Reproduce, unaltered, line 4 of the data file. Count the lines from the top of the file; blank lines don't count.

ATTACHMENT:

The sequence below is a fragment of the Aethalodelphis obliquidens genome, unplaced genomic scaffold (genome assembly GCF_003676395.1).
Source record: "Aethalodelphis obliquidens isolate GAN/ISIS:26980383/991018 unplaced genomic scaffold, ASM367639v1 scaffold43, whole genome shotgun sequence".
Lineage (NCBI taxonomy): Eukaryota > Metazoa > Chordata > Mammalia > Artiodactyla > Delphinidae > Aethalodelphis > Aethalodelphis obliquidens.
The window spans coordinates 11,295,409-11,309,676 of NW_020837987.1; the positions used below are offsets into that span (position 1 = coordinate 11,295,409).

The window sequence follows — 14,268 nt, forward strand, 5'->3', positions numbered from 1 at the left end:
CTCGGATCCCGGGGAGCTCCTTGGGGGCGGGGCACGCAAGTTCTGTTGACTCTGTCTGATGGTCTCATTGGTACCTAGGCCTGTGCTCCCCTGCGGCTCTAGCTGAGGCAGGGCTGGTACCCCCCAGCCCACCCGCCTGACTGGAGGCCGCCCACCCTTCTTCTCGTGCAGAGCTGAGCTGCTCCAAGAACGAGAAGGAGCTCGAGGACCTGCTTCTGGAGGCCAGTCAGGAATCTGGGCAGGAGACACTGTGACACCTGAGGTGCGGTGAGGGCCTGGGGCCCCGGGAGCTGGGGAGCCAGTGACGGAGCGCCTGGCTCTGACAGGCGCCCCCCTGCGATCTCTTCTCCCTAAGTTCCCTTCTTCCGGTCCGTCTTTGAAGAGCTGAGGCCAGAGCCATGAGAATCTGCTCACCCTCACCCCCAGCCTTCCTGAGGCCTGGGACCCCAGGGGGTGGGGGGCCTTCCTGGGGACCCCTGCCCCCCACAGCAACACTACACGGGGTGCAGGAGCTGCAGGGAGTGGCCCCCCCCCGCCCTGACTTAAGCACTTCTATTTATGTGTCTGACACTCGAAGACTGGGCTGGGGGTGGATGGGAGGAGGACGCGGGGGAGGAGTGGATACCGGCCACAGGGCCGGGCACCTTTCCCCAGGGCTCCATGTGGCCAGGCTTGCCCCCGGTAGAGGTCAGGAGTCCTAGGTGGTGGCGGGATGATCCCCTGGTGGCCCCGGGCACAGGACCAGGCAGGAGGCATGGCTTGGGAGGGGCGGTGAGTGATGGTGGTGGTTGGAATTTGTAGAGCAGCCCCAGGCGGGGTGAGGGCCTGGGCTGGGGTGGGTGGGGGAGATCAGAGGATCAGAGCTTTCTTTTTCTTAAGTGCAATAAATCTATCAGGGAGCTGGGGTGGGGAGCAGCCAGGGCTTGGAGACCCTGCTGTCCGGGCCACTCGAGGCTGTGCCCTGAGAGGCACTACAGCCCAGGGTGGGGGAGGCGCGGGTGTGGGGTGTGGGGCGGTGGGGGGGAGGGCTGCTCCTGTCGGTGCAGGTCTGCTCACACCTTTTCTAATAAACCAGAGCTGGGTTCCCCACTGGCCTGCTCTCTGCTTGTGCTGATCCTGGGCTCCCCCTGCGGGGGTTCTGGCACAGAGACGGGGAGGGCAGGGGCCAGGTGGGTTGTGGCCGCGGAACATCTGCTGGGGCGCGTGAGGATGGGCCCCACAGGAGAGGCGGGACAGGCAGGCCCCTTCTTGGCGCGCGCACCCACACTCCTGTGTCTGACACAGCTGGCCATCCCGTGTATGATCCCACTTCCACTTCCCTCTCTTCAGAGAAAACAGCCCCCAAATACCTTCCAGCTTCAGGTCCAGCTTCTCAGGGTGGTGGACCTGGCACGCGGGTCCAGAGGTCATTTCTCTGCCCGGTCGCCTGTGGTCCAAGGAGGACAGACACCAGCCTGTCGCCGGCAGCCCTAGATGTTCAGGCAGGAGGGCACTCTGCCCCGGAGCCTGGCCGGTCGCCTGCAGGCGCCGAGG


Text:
The window spans coordinates 11,295,409-11,309,676 of NW_020837987.1; the positions used below are offsets into that span (position 1 = coordinate 11,295,409).